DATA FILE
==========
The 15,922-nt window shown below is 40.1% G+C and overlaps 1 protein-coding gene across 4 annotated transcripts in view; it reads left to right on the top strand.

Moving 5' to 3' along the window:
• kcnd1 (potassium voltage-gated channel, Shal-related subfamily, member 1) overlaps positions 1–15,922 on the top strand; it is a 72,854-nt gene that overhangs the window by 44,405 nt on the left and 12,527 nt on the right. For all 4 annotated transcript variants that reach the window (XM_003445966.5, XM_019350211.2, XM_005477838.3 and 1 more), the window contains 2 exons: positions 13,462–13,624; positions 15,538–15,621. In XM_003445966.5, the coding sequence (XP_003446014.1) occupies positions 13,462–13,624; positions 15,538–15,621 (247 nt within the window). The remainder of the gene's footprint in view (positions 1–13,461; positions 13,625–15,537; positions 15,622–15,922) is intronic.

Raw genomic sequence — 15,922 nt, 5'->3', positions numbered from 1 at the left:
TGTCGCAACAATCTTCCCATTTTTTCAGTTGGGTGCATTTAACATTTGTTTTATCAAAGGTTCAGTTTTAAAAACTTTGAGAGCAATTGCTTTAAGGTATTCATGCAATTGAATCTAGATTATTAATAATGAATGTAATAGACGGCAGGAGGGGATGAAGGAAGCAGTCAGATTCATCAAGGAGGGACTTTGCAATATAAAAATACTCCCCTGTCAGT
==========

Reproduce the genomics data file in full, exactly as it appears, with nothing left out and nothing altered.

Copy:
The 15,922-nt window shown below is 40.1% G+C and overlaps 1 protein-coding gene across 4 annotated transcripts in view; it reads left to right on the top strand.

Moving 5' to 3' along the window:
• kcnd1 (potassium voltage-gated channel, Shal-related subfamily, member 1) overlaps positions 1–15,922 on the top strand; it is a 72,854-nt gene that overhangs the window by 44,405 nt on the left and 12,527 nt on the right. For all 4 annotated transcript variants that reach the window (XM_003445966.5, XM_019350211.2, XM_005477838.3 and 1 more), the window contains 2 exons: positions 13,462–13,624; positions 15,538–15,621. In XM_003445966.5, the coding sequence (XP_003446014.1) occupies positions 13,462–13,624; positions 15,538–15,621 (247 nt within the window). The remainder of the gene's footprint in view (positions 1–13,461; positions 13,625–15,537; positions 15,622–15,922) is intronic.

Raw genomic sequence — 15,922 nt, 5'->3', positions numbered from 1 at the left:
TGTCGCAACAATCTTCCCATTTTTTCAGTTGGGTGCATTTAACATTTGTTTTATCAAAGGTTCAGTTTTAAAAACTTTGAGAGCAATTGCTTTAAGGTATTCATGCAATTGAATCTAGATTATTAATAATGAATGTAATAGACGGCAGGAGGGGATGAAGGAAGCAGTCAGATTCATCAAGGAGGGACTTTGCAATATAAAAATACTCCCCTGTCAGT